The retention of this charge and indeed the very act of increasing it contradicts the Government’s stated aim of creating employment and encouraging entrepreneurship.
Minister Noonan continued with a promise that this approach would continue into the next Budget and “if the Government is re-elected, will also be followed in the 2017 Budget”.
The Health Service
In his speech, the Minister for Public Expenditure and Reform, Brendan Howlin stated that funding for the health service was a key priority for the Government. He allocated a budget of €13.1 billion to the health service, an increase of €305 million in support for 2015 and the first increase in seven years.
This will help fund the long-awaited extension of the BreastCheck screening programme to women aged 65-69. It will also allow more investment in suicide prevention and in expanding mental health teams.
An additional €25m has also been set aside to deal with delayed patient discharges in hospitals. This will be targeted at hospital and community services that can demonstrate initiatives to address the specific needs of delayed discharge patients more positively and thereby improve time lines for admissions from emergency departments (EDs) and waiting lists.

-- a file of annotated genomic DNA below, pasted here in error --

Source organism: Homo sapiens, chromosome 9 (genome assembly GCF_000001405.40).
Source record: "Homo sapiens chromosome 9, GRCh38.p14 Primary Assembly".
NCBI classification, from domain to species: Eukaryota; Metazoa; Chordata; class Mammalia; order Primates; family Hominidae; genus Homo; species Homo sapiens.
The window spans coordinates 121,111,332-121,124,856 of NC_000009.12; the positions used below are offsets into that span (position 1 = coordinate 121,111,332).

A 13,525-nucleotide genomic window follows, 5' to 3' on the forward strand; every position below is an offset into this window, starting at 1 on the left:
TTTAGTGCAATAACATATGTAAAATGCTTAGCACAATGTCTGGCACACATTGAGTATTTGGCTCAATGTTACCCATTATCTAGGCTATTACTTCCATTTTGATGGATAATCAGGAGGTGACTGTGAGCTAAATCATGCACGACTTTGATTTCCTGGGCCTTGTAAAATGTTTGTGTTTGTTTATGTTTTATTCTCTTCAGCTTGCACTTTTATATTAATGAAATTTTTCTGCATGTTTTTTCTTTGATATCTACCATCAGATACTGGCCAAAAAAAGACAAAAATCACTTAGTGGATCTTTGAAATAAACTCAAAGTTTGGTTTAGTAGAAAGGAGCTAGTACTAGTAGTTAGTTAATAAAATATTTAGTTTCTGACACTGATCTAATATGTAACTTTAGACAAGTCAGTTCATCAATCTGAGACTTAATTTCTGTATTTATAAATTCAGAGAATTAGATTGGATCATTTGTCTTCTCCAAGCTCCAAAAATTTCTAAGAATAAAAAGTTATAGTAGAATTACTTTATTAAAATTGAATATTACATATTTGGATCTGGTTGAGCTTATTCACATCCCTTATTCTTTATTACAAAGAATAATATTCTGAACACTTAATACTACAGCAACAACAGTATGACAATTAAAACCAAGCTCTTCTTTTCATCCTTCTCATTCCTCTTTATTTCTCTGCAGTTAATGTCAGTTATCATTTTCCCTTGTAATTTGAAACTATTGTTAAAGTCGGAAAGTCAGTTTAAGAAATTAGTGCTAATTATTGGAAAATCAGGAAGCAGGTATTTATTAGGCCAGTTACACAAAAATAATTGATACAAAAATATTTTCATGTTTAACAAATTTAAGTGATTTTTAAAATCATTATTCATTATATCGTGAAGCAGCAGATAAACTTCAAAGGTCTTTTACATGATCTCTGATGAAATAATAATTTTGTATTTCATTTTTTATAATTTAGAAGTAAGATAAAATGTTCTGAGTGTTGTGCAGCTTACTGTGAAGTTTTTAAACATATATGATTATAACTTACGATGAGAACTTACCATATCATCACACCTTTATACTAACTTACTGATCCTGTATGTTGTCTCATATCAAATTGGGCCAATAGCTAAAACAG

In an unwelcome move, the Government has decided to leave the prescription charge at the current level of €2.50 per item. ED fees and hospital bed charges will also be frozen. The threshold for the Drugs Payment Scheme will remain unchanged as will the income threshold for medical cards and GP visit cards.
The ‘Double Irish’
Probably the most significant move by the Government, and a move that dominated international reaction to the Irish Budget, was the phasing out of the so called ‘Double-Irish’ tax loophole over the next six years until the end of 2020 for existing companies based in Ireland and from January 1, 2015, for new companies. The structure, while entirely legal, was attracting unwelcome criticism from around the world as it helped multinationals to route money earned outside the US through Ireland to offshore tax havens and thereby to cut their tax bills to extraordinarily low levels.
Removing the loophole demonstrated that Ireland was proactive and also appeased the EU Commission, the US Government and other aggrieved parties. It was also leading to uncertainty. By taking action the Government is giving certainty to investors about corporate tax in Ireland for the future. However, the phasing out of the benefits until 2020 means it will not destabilise the existing stock of foreign direct investment (FDI).